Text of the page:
The Seattle Post-Intelligencer is running twice-weekly profiles of homes for sale in the Seattle area alongside news stories. But the listings carry no disclosures that they are essentially advertisements, not journalism. Nor does the paper reveal that in at least one case, real estate agents wrote the copy appearing under a Seattle PI byline.
Jayme Johnson, a managing broker with Prudential Northwest Realty Associates, who had a listing featured May 29 on the Seattle PI website, told iMediaEthics that: "We wrote the blurbs accompanying the photos [for the May 29, 2012 real estate profile]....the marketing remarks about our listing were taken directly from the Multiple Listing Service."
But, the byline of the profile in question lists Seattlepi.com staffer Aubrey Cohen as the sole author of the feature.
The listings, which have run since April 2010, are often promoted on the news flash section of the website’s homepage, further giving them the appearance of actual news. On June 2 and June 12, listings from Windermere Real Estate were featured at the top of the page.
See above, a screenshot of the Seattle Post-Intelligencer homepage from June 2. Real estate listings are promoted on the top of the news site. (Credit: Seattle PI, screenshot)
Listings include the home’s price and location, photos with accompanying publicity blurbs, the name of the real estate agent and company representing the property, and a flattering description -- basically information you'd find in a standard real estate ad -- credited to one of Seattle PI’s staff writers. See below a sample listing.
See above an example of the Seattle PI's real estate listings, which are promoted on the news site's homepage. Listings read like advertisements, boasting descriptions, addresses, square footage and price of homes. (Credit: Seattle PI, screenshot)
According to Shelley Rossi, Vice President of Communications at Windermere Real Estate, whose listings are heavily promoted on the site, the Seattle PI picks the listings in question. Rossi said: "The real estate reporter at the Seattle PI selects what homes are featured... When one of our company’s listings is selected, the reporter emails me and asks for my help getting approval to feature the listing.”
Besides providing publicity for local realtors, the profiles take details from the real estate company's original listing —and on at least one occasion entirely copied the text with no quotation marks added.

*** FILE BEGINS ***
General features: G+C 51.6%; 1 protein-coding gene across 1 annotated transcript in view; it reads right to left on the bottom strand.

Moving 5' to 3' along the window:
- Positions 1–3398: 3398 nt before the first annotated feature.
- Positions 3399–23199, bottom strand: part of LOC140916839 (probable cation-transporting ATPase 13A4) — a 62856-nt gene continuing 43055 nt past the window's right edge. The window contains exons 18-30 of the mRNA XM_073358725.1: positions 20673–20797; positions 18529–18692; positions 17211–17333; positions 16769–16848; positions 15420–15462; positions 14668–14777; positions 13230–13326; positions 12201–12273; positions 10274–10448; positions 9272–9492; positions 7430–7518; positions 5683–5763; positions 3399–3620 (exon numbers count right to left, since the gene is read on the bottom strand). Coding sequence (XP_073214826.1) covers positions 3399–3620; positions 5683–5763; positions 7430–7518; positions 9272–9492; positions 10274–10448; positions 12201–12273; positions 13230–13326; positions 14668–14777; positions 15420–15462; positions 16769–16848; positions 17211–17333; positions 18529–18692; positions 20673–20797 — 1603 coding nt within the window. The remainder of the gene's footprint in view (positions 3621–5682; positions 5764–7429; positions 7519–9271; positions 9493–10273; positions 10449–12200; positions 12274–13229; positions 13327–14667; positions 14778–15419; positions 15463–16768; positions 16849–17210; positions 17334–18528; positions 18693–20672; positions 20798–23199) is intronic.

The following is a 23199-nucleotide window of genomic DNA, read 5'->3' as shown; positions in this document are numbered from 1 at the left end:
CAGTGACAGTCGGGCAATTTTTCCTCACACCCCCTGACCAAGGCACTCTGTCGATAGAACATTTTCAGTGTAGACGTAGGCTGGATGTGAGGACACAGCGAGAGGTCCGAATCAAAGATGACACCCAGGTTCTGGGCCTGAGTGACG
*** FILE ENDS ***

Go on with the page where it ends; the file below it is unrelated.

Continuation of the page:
Rossi said that the Seattle PI’s “real estate reporter wrote the editorial that accompanied the photos,” but noted that "The reporter pulls the listing details and photos directly from our website Windermere.com."
Realtors say they don’t pay for coverage
According Johnson, both Prudential and individual agents advertise with the website, but she did not know the details of Prudential’s arrangement with the website. She also stated that May 29 was the first time a Prudential listing was featured on the website, and said that Prudential did not pay for this coverage.
Windermere does not advertise with seattlepi.org, nor does it pay for coverage, according to Rossi. (iMediaEthics’ view: With the way they are featured by the newspaper, who needs to buy advertising?)
"These real estate spotlights are a very easy way to generate additional PR for Windermere and our agents. It gives those listings that are featured an additional marketing avenue in which there is the potential for literally thousands of readers to see the home,” she wrote. “Agents who have had their listings featured report great traffic and interest from those who see the feature. And it’s all free – doesn’t cost us a penny."
She also wrote, "Windermere has 40% market share in Seattle, so rarely does a week go by that one of our listings isn’t selected. In other words, we are frequently featured."
Windermere has actually been featured in ten out of twelve listings since May 25, meaning they are, in fact, disproportionately represented in the Seattle PI’s real estate profiles, especially in comparison to Prudential Northwest.
Seattlepi.com’s staff writer Aubrey Cohen and producer Shannon Fears did not respond to three email requests each for comment regarding how these features differ from advertising, and why they are not marked as such. We will update this story with any responses.